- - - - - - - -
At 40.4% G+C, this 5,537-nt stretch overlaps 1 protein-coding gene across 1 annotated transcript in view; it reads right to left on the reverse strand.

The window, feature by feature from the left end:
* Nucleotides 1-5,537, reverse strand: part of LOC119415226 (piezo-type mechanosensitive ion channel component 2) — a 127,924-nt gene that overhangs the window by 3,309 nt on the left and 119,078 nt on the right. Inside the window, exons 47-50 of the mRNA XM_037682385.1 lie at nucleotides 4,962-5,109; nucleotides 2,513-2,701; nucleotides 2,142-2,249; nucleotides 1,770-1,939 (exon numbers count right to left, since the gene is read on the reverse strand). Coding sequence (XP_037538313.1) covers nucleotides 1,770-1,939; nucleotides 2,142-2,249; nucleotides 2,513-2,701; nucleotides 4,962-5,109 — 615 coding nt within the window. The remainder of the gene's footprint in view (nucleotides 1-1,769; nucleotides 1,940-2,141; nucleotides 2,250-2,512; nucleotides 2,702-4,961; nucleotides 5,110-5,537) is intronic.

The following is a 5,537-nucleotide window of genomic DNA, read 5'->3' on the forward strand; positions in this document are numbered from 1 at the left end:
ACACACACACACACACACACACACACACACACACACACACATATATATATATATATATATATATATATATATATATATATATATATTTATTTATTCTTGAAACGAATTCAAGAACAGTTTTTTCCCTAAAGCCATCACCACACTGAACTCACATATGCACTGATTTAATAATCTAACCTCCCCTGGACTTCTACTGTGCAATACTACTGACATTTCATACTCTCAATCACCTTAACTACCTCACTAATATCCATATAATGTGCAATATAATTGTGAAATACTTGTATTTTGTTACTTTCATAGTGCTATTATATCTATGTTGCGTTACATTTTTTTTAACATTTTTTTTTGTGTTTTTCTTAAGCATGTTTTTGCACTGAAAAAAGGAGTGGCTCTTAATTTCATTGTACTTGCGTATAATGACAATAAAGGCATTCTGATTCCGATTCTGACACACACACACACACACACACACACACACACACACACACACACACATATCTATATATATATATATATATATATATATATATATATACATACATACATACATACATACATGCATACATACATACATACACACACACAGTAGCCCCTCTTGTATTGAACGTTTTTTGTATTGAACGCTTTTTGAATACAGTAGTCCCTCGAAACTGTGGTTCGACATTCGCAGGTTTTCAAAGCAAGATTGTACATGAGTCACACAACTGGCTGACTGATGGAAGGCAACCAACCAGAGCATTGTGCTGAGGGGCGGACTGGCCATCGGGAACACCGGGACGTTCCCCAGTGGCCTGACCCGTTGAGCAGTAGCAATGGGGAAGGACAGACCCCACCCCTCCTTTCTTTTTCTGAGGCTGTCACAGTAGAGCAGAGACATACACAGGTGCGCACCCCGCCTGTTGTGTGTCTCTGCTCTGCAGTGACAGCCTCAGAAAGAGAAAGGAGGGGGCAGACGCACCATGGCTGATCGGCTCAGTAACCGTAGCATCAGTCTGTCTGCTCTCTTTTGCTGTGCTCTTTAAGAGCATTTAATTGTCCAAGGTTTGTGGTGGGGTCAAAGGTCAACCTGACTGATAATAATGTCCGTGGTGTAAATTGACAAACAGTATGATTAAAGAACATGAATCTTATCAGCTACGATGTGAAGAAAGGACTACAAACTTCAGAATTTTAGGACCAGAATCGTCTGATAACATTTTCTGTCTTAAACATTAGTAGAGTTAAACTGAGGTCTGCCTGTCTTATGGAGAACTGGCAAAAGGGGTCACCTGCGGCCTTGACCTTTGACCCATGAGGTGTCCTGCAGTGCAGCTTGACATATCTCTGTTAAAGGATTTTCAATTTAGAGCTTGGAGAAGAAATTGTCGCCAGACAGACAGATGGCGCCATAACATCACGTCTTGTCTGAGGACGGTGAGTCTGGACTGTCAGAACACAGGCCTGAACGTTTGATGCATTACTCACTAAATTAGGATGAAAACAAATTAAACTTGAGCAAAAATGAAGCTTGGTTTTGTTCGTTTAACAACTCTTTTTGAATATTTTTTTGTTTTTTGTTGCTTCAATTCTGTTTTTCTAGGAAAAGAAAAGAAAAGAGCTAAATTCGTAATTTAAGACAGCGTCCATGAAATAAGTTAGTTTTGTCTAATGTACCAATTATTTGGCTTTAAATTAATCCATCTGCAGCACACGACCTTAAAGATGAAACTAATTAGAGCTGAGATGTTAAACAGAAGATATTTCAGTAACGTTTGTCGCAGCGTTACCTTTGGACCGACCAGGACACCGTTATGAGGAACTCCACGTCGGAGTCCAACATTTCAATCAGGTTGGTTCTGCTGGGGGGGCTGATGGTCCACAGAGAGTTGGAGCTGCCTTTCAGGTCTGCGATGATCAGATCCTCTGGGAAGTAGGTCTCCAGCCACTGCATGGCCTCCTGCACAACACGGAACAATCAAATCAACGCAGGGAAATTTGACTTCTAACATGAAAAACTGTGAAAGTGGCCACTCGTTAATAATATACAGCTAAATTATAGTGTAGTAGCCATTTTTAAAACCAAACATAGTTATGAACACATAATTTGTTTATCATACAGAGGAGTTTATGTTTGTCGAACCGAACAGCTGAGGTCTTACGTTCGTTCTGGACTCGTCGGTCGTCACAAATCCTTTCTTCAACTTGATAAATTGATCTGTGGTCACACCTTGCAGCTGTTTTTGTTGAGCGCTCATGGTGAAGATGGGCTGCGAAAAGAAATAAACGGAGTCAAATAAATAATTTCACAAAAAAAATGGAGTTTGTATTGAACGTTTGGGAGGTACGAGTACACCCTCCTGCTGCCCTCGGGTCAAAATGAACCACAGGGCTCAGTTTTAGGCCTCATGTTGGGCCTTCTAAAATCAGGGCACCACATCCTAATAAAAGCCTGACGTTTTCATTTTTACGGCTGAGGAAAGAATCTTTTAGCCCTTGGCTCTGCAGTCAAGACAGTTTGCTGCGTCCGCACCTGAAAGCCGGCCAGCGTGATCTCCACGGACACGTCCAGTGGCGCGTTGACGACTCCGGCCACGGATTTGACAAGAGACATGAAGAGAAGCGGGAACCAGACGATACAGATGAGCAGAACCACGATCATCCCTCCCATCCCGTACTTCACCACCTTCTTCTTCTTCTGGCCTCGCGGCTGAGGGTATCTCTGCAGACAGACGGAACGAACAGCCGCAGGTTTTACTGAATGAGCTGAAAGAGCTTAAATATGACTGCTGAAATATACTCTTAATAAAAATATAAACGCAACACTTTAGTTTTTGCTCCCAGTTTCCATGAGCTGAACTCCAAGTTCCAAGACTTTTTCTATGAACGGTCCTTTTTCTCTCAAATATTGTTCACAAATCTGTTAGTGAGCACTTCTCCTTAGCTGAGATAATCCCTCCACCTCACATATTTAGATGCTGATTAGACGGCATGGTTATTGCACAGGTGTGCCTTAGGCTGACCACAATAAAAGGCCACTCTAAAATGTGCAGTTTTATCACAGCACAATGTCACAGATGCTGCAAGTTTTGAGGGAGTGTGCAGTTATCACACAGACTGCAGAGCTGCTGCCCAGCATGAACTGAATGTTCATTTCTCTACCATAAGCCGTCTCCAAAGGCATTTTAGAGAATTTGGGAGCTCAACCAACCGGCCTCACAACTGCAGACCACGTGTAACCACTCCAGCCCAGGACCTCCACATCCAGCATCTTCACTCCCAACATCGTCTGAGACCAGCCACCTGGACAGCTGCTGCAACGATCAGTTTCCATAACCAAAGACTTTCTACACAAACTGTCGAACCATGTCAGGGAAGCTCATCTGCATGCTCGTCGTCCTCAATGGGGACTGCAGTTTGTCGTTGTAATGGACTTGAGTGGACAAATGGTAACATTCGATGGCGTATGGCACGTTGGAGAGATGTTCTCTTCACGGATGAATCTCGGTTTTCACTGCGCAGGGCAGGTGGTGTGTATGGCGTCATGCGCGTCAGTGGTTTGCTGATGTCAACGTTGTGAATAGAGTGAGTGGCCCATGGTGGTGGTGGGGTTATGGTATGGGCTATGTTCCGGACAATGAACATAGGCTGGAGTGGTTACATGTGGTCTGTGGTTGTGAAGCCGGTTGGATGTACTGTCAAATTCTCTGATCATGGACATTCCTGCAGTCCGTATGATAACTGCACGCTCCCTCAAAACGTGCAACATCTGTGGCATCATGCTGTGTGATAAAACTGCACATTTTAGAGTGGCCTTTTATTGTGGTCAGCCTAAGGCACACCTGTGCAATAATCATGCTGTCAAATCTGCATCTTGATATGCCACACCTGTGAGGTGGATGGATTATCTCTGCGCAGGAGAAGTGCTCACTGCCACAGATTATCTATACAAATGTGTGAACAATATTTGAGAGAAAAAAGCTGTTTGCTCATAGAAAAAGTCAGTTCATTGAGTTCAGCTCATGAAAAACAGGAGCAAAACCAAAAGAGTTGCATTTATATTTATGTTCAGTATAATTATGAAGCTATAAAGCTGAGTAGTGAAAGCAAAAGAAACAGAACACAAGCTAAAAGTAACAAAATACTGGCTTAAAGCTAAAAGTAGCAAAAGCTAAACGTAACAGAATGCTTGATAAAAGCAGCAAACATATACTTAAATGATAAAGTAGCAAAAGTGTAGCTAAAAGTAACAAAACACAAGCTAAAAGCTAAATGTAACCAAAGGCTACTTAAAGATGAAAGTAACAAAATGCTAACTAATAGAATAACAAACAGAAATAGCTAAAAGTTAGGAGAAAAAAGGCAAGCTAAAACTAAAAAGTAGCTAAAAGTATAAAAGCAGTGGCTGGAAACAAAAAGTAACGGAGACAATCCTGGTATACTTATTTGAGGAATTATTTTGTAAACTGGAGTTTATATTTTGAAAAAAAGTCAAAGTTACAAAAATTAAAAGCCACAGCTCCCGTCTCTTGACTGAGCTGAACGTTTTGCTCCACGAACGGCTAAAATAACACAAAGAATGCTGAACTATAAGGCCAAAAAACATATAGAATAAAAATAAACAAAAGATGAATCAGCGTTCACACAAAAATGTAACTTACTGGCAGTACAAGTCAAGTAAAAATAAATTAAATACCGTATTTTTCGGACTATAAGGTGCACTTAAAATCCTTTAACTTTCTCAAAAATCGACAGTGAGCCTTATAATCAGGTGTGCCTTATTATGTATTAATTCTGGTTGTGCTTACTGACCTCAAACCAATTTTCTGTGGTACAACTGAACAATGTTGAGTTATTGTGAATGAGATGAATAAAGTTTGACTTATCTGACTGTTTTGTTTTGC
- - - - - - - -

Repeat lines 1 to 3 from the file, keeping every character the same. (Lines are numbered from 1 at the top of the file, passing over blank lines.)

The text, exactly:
At 40.4% G+C, this 5,537-nt stretch overlaps 1 protein-coding gene across 1 annotated transcript in view; it reads right to left on the reverse strand.

The window, feature by feature from the left end:
* Nucleotides 1-5,537, reverse strand: part of LOC119415226 (piezo-type mechanosensitive ion channel component 2) — a 127,924-nt gene that overhangs the window by 3,309 nt on the left and 119,078 nt on the right. Inside the window, exons 47-50 of the mRNA XM_037682385.1 lie at nucleotides 4,962-5,109; nucleotides 2,513-2,701; nucleotides 2,142-2,249; nucleotides 1,770-1,939 (exon numbers count right to left, since the gene is read on the reverse strand). Coding sequence (XP_037538313.1) covers nucleotides 1,770-1,939; nucleotides 2,142-2,249; nucleotides 2,513-2,701; nucleotides 4,962-5,109 — 615 coding nt within the window. The remainder of the gene's footprint in view (nucleotides 1-1,769; nucleotides 1,940-2,141; nucleotides 2,250-2,512; nucleotides 2,702-4,961; nucleotides 5,110-5,537) is intronic.